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Communicating with Child Protective Services employees during an investigation

You may consider yourself to be a friendly, outgoing person, but that does not necessarily mean that you possess the communication skills needed to communicate with a CPS case investigator.

CBSworkers are trained to analyze a situation based on what they see, hear, and perceive. When a CPS caseworker or investigator speaks to you, learn more about you and your family. Communicating effectively with your caseworker is probably the most critical skill you can develop throughout an investigation.

Know their contact information

It goes without saying that if you need to speak to your caseworker that you should also have their phone number handy. Get their office phone number, cell phone number, and email address during your initial consultation with them. It will also be helpful to have their supervisor's phone number and email address if you have trouble getting ahold of your caseworker.

It does happen that CPS caseworkers get very busy, and you may not hear back from your caseworker as often as you would like. This does not mean they are ignoring you, but you should give the person the benefit of the doubt at first- as hard as that may be.

Learn your caseworker's schedule to increase your ability to speak to them

If your caseworker is never available from 10 am to 2 pm, it is in your best interest to learn that.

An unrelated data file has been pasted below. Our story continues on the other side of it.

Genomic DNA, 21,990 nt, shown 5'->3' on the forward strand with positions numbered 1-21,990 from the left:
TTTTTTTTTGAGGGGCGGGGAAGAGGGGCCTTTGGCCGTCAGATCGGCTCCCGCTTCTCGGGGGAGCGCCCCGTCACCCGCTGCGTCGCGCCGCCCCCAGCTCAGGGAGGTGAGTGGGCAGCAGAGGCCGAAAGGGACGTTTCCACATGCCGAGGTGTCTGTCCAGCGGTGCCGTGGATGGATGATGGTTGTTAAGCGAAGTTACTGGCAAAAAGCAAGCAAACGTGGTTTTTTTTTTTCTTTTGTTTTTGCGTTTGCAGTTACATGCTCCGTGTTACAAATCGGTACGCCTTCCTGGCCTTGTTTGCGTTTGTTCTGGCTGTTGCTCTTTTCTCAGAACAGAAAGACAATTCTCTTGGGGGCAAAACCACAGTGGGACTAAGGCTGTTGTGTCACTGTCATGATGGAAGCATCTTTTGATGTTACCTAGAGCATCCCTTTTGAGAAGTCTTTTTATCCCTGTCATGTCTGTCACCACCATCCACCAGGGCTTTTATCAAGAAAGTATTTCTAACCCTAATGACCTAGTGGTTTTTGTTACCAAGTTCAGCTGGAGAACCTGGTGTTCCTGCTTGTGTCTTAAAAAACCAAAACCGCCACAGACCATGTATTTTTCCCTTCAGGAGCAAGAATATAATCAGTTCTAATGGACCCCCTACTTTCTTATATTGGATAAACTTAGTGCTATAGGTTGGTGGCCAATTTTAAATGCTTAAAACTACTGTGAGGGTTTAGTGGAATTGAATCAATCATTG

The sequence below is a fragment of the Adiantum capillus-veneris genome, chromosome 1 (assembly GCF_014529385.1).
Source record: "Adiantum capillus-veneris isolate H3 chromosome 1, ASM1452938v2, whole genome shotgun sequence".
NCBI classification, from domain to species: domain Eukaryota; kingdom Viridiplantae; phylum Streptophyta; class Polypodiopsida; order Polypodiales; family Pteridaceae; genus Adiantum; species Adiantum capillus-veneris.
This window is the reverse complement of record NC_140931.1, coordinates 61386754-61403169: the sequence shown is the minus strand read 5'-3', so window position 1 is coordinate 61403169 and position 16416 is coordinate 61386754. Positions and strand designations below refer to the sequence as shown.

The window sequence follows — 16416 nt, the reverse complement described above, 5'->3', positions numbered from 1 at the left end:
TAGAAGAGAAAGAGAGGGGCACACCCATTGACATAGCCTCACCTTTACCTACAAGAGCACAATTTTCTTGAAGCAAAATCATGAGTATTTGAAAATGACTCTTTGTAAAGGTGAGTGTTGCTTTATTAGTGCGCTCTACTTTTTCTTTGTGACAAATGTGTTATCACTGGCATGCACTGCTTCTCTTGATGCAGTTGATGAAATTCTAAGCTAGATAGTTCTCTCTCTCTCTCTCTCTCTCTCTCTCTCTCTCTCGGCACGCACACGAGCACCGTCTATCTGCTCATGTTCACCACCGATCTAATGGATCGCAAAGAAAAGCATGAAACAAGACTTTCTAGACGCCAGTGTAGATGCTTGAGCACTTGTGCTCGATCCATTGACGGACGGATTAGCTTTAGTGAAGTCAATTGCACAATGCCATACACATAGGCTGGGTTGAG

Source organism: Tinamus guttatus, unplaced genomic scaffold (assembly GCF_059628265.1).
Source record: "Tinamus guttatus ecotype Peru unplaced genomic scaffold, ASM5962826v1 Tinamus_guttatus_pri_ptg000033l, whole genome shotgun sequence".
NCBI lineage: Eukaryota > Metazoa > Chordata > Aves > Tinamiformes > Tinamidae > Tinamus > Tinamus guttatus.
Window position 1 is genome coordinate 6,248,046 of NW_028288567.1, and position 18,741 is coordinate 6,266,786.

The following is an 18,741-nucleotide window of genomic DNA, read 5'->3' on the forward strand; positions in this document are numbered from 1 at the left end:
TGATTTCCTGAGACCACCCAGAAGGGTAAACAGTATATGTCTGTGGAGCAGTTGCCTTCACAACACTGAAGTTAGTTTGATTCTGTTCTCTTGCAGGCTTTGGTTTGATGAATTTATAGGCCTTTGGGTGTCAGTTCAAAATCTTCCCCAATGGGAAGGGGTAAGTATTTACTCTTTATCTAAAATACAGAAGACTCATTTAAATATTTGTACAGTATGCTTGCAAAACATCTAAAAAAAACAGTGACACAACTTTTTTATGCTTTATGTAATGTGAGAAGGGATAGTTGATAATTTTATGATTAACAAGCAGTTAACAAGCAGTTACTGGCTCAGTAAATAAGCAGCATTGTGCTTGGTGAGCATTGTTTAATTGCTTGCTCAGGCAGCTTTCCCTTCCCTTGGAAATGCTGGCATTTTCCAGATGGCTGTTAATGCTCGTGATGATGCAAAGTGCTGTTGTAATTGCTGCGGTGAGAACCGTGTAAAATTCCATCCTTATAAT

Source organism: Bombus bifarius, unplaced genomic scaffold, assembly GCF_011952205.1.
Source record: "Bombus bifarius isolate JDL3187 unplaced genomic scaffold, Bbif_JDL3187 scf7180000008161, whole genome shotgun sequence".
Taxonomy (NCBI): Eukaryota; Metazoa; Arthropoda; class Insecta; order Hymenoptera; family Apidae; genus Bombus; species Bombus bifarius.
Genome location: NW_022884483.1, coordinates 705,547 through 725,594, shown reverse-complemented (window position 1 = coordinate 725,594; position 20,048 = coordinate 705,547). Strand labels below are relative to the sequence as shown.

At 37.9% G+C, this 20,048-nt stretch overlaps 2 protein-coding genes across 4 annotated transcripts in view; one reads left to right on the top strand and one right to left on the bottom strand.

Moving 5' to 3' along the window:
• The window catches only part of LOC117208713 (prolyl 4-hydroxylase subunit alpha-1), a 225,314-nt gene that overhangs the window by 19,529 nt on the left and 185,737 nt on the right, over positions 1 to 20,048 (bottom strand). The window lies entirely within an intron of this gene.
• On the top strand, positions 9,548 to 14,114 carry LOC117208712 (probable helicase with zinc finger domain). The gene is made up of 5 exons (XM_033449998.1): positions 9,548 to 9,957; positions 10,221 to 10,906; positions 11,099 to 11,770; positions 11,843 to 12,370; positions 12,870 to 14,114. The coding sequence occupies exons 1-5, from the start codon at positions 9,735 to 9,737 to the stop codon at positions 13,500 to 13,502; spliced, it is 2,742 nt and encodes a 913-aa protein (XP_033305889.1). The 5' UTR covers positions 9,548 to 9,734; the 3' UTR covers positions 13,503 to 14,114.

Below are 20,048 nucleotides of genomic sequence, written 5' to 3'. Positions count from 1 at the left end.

These folks have schedules that can change often, but they probably have at least a few hours a day where they are available to make and take phone calls. Learn what time works for the caseworker. You will not only increase your chances of speaking to them, but you will also gain approval in that most people would never think to ask them this.

Be specific when you leave a CPS caseworker a voicemail message.

When you call a friend and don't answer, you may not even have to leave them a voicemail to get a quick return phone call. Caller ID will tell your friend the time you attempted to reach them. You may even follow up the missed call with a quick text message to confirm that you were trying to reach them. This is very informal because the nature of your relationship is informal as friends.

Your relationship with your CPS caseworker will not be this informal. You will need to take the approach that this will be among the more formal relationships you have had in your adult life. For instance, when a phone call goes to voicemail, make sure that you identify yourself before leaving a brief message with your phone number included. Specify when you are going to be available to speak on the phone.